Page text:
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Alice H
Alice H, Solicitor/Partner
Category: Law
Satisfied Customers: 2850
Experience:  Partner in national law firm
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I was sentenced in 2001. In 2003 a sentencing guideline amendment

Customer Question

I was sentenced in 2001. In 2003 a sentencing guideline amendment was made to the law under which I was convicted. The application of this change was not made mandatory to sentences made prior to this guide being changed. In 2011, over 8 years after the amendment was made & just weeks before my sentence was to end I was informed this change was being applied to my case. My sentence was now to be considerably changed.
Any ideas if I can appeal this decision in law?
Submitted: 2 years ago.
Category: Law
Expert:  Alice H replied 2 years ago.
My name is ***** ***** I'm happy to help with your question today.
Could you give a little more detail about the offence & what the change of law was exactly?
Customer: replied 2 years ago.

My offence was indecent assault. I was sentenced to 15 months custody with 2 years extended licence. At the time of conviction this was correctly subject to a 10 year notification period.

The amendment was a table of guidance for sentencing that affected the length of notification period. A sentence of 30 months or over (this includes custodial sentence + any extended licence period) was now to have an indefinite notification period.

Backdating this amendment was not made mandatory, rather left to the police authority who were responsible for reporting to during the notification period.

The original sentence was not reviewed, even though the effect of this amendment could (& in my case would) be considerable, & would also have quite logically influenced the original sentence when being decided.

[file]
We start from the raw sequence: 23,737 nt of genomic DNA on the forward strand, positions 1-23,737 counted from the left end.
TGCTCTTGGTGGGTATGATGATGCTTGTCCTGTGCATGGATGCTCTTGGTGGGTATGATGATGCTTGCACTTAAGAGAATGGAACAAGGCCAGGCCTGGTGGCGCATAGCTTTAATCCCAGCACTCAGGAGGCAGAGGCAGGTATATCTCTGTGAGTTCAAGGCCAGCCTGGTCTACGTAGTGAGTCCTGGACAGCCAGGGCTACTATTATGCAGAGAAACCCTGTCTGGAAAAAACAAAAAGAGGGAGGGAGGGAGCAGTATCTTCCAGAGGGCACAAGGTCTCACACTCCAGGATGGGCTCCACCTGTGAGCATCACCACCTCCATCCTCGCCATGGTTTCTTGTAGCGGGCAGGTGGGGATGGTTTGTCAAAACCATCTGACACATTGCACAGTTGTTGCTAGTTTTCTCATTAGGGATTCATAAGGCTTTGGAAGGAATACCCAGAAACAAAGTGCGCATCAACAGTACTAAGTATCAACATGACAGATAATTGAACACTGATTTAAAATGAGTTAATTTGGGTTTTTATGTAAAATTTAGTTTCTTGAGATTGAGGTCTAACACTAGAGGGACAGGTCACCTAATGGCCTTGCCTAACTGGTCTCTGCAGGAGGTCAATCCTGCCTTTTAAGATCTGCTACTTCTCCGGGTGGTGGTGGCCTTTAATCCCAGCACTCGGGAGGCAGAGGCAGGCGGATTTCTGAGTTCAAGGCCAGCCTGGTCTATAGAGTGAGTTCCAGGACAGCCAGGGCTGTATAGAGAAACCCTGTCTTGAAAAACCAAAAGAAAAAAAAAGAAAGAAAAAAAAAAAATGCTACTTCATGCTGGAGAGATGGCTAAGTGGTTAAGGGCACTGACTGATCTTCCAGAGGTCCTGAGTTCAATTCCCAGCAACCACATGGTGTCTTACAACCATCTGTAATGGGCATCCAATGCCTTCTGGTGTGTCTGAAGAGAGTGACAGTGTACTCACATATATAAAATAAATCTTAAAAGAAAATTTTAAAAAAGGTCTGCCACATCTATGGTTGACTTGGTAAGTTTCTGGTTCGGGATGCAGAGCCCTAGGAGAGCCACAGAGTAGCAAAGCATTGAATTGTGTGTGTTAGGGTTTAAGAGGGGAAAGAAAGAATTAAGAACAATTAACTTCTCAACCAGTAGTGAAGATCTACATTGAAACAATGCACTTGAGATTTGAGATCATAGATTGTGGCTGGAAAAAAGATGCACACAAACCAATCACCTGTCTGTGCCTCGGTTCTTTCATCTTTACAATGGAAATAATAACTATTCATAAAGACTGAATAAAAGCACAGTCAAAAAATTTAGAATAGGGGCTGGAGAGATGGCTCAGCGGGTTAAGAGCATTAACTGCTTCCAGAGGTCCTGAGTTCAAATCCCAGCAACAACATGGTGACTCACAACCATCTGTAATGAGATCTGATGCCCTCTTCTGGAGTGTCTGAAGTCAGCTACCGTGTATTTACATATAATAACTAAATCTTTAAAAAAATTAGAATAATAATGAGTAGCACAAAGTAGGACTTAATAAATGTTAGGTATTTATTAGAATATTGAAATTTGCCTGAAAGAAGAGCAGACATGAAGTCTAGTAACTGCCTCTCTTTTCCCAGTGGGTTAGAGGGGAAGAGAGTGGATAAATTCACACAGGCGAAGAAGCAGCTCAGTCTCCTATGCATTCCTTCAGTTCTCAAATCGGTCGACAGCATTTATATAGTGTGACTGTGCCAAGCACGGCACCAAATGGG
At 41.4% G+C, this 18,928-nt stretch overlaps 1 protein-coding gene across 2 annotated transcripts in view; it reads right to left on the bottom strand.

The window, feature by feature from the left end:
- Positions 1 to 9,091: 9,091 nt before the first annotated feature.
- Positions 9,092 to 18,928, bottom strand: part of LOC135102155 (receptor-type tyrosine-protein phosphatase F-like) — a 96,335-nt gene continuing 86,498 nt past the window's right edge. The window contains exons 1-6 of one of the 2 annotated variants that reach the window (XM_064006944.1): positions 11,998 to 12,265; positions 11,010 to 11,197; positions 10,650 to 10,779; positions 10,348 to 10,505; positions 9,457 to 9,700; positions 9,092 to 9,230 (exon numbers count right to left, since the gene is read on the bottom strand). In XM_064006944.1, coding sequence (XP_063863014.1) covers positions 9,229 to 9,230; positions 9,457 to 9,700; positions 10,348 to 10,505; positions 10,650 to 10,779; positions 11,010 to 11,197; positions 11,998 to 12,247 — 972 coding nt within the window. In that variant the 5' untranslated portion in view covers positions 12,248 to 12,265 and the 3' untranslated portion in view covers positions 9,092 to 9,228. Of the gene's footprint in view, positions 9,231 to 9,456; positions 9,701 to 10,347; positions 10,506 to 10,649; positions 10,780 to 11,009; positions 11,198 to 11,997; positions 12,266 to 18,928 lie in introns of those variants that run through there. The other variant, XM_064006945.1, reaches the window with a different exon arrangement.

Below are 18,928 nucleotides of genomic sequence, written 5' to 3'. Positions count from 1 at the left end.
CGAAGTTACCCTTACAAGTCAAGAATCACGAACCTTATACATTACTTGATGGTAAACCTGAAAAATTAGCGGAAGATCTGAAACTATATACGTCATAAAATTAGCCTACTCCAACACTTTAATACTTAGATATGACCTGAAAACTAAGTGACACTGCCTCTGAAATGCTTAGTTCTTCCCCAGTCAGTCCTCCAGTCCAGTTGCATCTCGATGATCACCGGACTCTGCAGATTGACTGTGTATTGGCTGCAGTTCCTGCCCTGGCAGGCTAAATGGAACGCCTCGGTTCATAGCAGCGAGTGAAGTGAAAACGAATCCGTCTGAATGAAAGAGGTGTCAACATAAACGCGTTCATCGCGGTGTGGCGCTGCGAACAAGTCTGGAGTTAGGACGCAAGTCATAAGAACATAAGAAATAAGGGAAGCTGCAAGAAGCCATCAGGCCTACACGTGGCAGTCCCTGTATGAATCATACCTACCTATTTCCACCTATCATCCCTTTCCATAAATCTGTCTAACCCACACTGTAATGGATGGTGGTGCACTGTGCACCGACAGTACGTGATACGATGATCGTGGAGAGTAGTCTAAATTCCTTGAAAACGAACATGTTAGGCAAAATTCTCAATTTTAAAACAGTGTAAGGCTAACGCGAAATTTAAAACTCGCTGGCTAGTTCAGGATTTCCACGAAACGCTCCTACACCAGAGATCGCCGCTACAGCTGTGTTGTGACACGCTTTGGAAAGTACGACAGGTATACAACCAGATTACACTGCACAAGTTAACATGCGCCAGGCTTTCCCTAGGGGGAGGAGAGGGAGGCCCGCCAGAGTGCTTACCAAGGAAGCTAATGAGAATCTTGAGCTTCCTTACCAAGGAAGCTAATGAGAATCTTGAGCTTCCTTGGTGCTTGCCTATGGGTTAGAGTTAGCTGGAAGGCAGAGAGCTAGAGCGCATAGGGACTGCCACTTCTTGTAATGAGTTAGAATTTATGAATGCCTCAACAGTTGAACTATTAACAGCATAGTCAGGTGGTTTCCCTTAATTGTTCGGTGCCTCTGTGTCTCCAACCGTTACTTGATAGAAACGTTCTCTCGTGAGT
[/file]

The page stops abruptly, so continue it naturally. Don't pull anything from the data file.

My police offending managers for the first 8 years of my notification period considered me to be low-risk & therefore only visited me once a year to re-sign, never expressing any knowledge of the amendment to the law or any desire to change the end date of my notification period.

Just a few weeks prior to the end of my notification period (almost 10 years from conviction & over 8 years from the amendment to the law), I was informed by my police offender manager of the time that my sentence had just been reviewed & the amendment was now to be applied; therefore I was now considered to be on indefinite notification.

I have not been convicted, charge or cautioned for any other sexual or violent offence since release, or ever had any rumour of any such offence either. The indefinite notification period was meant for serious re-offenders, not those considered low-risk such as myself.

Any ideas?


Expert:  Alice H replied 2 years ago.
Yes. I have the case law seems to have resulted in an amendment in 2012 giving appeal rights to have the decision reviewed. I am currently commuting on a train with a poor wi-fi connection. As soon as I can I will post the full answer.
Expert:  Alice H replied 2 years ago.